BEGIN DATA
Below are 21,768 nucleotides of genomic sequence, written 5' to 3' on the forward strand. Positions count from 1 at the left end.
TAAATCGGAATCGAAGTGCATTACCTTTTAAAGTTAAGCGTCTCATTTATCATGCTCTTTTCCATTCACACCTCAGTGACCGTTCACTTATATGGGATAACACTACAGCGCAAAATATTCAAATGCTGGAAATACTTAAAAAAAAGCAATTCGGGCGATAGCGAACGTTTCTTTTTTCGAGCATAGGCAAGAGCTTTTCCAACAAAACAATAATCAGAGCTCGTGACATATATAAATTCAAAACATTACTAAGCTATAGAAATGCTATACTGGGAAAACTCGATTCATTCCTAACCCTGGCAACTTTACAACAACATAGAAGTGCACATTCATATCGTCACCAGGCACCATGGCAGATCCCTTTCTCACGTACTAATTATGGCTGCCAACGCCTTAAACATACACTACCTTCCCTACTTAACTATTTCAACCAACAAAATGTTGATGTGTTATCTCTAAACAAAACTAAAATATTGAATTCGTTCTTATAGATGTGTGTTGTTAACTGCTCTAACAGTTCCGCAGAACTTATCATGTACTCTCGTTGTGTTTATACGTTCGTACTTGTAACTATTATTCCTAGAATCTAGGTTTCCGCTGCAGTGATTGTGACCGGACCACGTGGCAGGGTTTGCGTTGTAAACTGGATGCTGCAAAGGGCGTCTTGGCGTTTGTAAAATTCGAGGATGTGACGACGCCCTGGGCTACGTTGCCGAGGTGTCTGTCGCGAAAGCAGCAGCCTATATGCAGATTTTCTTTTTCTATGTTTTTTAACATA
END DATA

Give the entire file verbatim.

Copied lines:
Below are 21,768 nucleotides of genomic sequence, written 5' to 3' on the forward strand. Positions count from 1 at the left end.
TAAATCGGAATCGAAGTGCATTACCTTTTAAAGTTAAGCGTCTCATTTATCATGCTCTTTTCCATTCACACCTCAGTGACCGTTCACTTATATGGGATAACACTACAGCGCAAAATATTCAAATGCTGGAAATACTTAAAAAAAAGCAATTCGGGCGATAGCGAACGTTTCTTTTTTCGAGCATAGGCAAGAGCTTTTCCAACAAAACAATAATCAGAGCTCGTGACATATATAAATTCAAAACATTACTAAGCTATAGAAATGCTATACTGGGAAAACTCGATTCATTCCTAACCCTGGCAACTTTACAACAACATAGAAGTGCACATTCATATCGTCACCAGGCACCATGGCAGATCCCTTTCTCACGTACTAATTATGGCTGCCAACGCCTTAAACATACACTACCTTCCCTACTTAACTATTTCAACCAACAAAATGTTGATGTGTTATCTCTAAACAAAACTAAAATATTGAATTCGTTCTTATAGATGTGTGTTGTTAACTGCTCTAACAGTTCCGCAGAACTTATCATGTACTCTCGTTGTGTTTATACGTTCGTACTTGTAACTATTATTCCTAGAATCTAGGTTTCCGCTGCAGTGATTGTGACCGGACCACGTGGCAGGGTTTGCGTTGTAAACTGGATGCTGCAAAGGGCGTCTTGGCGTTTGTAAAATTCGAGGATGTGACGACGCCCTGGGCTACGTTGCCGAGGTGTCTGTCGCGAAAGCAGCAGCCTATATGCAGATTTTCTTTTTCTATGTTTTTTAACATA